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The Agony and the Ecstasy of Steve Jobs: Theater Review

The Agony and the Ecstasy of Steve Jobs - P 2011
Kevin Berne

The Bottom Line

Mike Daisey's monologue challenges us to think long and hard about its provenance before getting on line for our next iPhone upgrade.

Venue

Public Theater, New York (runs through Nov. 13)

Creator-performer

Mike Daisey

Director

Jean-Michele Gregory

Mike Daisey's provocative monologue, which has been updated but not softened since the "techno-libertarian hippie" died earlier this month, makes its New York debut.

NEW YORK -- It might not be the eulogy the former Apple CEO would have chosen, but Mike Daisey's The Agony and the Ecstasy of Steve Jobs is an eye-opener. Updated but not softened since the recent death of the “techno-libertarian hippie,” this provocative monologue pulls no punches in confronting us with the dark side of Jobs’ legacy and of our own mass addiction to gadgets.

This is ideal material for an obsessive personality like Daisey, whose 2001 breakout piece, 21 Dog Years, covered Amazon.com during the Internet boom. Directed by his wife and regular collaborator, Jean-Michele Gregory, Daisey extemporaneously explores his chosen subject from journalistic and personal perspectives, finding illumination in the overlap.

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While he has been performing this piece since July 2010, the timing of its New York debut turns up the spotlight. An unapologetic tech geek, Daisey admits to being a longtime worshipper at the Apple altar, confessing that he often field-strips his MacBook Pro and cleans its parts with compressed air just to unwind after a performance. But his voice is definitely a counterpoint to all the warm-and-fuzzy nostalgists getting misty-eyed over photos of candy-colored clamshell iBooks, as if they were childhood pets.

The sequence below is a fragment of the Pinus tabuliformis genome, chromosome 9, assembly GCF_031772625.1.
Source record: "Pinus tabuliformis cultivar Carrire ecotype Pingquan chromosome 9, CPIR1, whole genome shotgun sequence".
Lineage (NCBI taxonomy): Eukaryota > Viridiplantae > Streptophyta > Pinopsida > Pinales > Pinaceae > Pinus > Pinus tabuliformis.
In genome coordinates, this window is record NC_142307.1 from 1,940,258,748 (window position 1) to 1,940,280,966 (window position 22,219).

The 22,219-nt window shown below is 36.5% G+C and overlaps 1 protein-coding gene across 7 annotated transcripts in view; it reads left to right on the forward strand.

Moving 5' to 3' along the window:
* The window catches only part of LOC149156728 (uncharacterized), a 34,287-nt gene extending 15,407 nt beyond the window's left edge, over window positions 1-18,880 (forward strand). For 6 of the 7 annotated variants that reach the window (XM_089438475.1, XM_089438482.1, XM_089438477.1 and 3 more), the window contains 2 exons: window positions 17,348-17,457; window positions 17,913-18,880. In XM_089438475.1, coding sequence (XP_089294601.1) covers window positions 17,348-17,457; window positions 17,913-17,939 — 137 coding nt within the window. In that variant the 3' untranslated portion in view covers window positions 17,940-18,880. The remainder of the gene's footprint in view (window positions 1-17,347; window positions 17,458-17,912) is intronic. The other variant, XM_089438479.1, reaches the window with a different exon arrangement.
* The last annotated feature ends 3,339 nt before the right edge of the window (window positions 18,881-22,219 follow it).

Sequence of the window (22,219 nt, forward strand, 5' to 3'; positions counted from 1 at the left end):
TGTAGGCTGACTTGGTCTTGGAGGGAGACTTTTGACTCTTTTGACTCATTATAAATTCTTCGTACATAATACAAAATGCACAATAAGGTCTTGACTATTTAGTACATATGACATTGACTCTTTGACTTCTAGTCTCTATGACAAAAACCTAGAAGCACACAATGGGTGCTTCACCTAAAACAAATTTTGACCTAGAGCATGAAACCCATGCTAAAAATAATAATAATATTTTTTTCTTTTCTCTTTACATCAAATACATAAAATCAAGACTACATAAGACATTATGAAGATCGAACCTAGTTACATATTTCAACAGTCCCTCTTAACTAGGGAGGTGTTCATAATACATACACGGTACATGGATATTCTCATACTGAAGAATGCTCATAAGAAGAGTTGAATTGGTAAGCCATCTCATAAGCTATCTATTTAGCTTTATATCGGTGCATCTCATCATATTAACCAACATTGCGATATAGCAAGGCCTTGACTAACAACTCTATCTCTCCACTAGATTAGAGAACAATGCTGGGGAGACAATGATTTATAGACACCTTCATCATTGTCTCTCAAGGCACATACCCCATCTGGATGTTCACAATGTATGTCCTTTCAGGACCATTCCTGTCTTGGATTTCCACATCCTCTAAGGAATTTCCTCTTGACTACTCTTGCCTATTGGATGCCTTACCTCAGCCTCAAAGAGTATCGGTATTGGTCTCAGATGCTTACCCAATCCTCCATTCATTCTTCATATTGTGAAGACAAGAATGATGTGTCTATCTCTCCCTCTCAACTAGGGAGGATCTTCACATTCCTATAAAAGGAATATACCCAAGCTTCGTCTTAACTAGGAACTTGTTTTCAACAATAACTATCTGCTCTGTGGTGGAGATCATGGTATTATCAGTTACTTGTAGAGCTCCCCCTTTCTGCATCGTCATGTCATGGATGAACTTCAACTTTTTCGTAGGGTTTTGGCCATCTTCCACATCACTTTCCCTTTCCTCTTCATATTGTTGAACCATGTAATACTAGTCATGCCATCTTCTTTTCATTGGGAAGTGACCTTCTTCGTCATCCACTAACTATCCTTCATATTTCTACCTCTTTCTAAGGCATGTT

Seated at a glass-top table with only some outline notes, Daisey explains that the turning point came when he was surfing the Apple site and found iPhone test photos taken in a factory in China. That made him contemplate, for the first time, how and where those beloved objects were made. “I started to think, which is always a problem for any religion,” he says.

That process led him to Shenzhen in southern China to interview dozens of workers outside Foxconn, the monolithic manufacturing plant where Apple products (and roughly half the world’s electronics) are made. He also posed as a businessman to get inside the factories and witness the dehumanizing labor-camp conditions firsthand.

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This will be no surprise to anyone aware of the wave of employee deaths that prompted Foxconn to install suicide-prevention netting around its roofing in 2010. But Daisey makes a chilling narrative out of his findings -- workers as young as 12 or 13, treated as biomass; 12-hour shifts that can stretch to 16 or more when a new product is being stockpiled for release; employees whose hands are permanently warped from endlessly repeating the same task under pressure with no rotation of duty.